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Agriculture and Climate Change

Agriculture and Climate Change

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Agriculture and Climate Change

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  1. Agriculture and Climate Change Eugene S. Takle Agronomy Department Geological and Atmospheric Science Department Iowa State University Ames, Iowa 50011 gstakle@iastate.edu Underwriting/Marketing Seminar, 30 March 2005

  2. Outline • Evidence for global climate change • Future atmospheric carbon dioxide concentrations • Simulations of global climate and future climate change • Impacts of climate change for the US Midwest • “Climate surprises” • Social inequities and ethical issues surrounding climate change • Summary

  3. Carbon Dioxide and Temperature

  4. Carbon Dioxide and Temperature 2005

  5. 2040 Carbon Dioxide and Temperature (440 ppm) 2005 (375 ppm)

  6. Carbon Dioxide and Temperature Stabilization at 550 ppm

  7. Carbon Dioxide and Temperature “Business as Usual” (fossil intensive) 2100

  8. Associated Climate Changes • Global sea-level has increased 1-2 mm/yr • Duration of ice cover of rivers and lakes decreased by 2 weeks in N. Hemisphere • Arctic ice has thinned substantially, decreased in extent by 10-15% • Reduced permafrost in polar, sub-polar, mountainous regions • Growing season lengthened by 1-4 days in N. Hemisphere • Retreat of continental glaciers on all continents • Poleward shift of animal and plant ranges • Snow cover decreased by 10% • Earlier flowering dates • Coral reef bleaching Source: Intergovernmental Panel on Climate Change, 2001 Report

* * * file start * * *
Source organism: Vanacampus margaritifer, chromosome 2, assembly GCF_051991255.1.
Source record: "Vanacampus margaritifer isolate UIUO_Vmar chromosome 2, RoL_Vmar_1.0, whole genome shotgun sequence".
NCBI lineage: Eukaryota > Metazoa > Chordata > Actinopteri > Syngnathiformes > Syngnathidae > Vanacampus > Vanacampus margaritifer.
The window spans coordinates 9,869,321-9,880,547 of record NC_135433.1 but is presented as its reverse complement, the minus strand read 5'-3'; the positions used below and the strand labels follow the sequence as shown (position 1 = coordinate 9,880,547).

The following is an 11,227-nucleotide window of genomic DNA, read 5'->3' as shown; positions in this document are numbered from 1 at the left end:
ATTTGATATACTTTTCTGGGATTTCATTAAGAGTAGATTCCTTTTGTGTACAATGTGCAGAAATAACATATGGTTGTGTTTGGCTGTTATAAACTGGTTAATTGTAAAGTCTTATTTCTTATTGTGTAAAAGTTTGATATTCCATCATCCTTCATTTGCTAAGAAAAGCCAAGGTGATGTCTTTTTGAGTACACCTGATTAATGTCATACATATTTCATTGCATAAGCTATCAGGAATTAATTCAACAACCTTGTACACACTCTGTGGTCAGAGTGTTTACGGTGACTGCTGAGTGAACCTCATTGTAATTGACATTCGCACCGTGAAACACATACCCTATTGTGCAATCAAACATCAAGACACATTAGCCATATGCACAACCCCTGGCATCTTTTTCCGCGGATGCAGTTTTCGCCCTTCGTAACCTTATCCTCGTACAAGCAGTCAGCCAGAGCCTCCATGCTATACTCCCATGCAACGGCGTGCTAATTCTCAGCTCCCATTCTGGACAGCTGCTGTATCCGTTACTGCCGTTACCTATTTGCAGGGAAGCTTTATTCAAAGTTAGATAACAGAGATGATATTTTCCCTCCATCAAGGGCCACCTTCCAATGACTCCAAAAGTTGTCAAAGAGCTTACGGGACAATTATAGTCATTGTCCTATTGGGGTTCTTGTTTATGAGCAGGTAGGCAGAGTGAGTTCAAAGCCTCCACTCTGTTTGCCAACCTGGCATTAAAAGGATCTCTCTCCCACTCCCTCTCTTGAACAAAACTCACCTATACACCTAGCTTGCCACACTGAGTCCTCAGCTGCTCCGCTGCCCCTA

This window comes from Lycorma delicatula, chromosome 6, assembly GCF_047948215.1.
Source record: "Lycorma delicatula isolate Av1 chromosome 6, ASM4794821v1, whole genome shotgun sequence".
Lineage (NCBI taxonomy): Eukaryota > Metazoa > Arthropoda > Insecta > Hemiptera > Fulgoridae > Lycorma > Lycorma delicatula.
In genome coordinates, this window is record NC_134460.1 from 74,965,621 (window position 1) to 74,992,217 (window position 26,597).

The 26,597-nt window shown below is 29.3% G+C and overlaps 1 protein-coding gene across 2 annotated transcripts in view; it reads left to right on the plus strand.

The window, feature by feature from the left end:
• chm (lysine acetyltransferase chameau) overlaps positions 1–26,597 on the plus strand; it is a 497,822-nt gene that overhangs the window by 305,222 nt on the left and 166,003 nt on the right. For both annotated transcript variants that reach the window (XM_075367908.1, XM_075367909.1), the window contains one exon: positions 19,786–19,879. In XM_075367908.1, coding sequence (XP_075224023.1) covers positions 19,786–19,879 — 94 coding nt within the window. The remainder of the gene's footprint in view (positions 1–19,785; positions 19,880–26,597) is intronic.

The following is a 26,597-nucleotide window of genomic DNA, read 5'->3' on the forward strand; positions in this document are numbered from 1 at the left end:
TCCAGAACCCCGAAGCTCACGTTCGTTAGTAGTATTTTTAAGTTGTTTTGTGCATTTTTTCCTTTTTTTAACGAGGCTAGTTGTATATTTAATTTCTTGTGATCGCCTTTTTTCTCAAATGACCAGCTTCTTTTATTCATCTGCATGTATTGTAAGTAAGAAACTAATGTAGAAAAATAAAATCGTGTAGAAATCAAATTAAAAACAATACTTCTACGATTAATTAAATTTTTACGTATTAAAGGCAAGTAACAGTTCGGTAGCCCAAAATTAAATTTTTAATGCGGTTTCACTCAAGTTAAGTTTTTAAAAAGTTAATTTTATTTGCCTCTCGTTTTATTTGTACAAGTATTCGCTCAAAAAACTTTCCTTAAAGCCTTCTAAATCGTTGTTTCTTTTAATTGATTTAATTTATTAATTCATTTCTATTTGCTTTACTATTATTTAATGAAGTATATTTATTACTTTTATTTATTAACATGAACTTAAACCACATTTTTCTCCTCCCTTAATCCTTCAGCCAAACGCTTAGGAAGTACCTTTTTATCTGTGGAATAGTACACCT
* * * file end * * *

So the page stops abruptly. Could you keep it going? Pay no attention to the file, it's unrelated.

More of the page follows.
9. Mann, M. E., R. S. Bailey, and M. K. Hughes, 1999: Geophysical Research Letters 26, 759.

  10. El Chichon (1982) Agung, 1963 Mt. Pinatubo (1991) Hansen, Scientific American, March 2004

  11. Source: Jerry Meehl, National Center for Atmospheric Research

  12. Source: National Center for Atmospheric Research

  13. The planet is committed to a warming over the next 50 years regardless of political decisions Source: National Center for Atmospheric Research

  14. Source: Intergovernmental Panel on Climate Change, 2001 Report

  15. 40% Probability 5% Probability Source: Intergovernmental Panel on Climate Change, 2001 Report

  16. Climate Change Projected for 2100 Rapid Economic Growth Slower Economic Growth

  17. Source: IPCC, 2001: Climate Change 2001: The Scientific Basis

  18. Source: IPCC, 2001: Climate Change 2001: The Scientific Basis

  19. IPCC Summary for Policy Makers • An increasing body of observations gives a collective picture of a warming world and other changes in the climate system

  20. IPCC Summary for Policy Makers • An increasing body of observations gives a collective picture of a warming world and other changes in the climate system • Emissions of greenhouse gases and aerosols due to human activities continue to alter the atmosphere in ways that are expected to affect the climate

  21. IPCC Summary for Policy Makers, cont’d • Confidence in the ability of models to project future climate has increased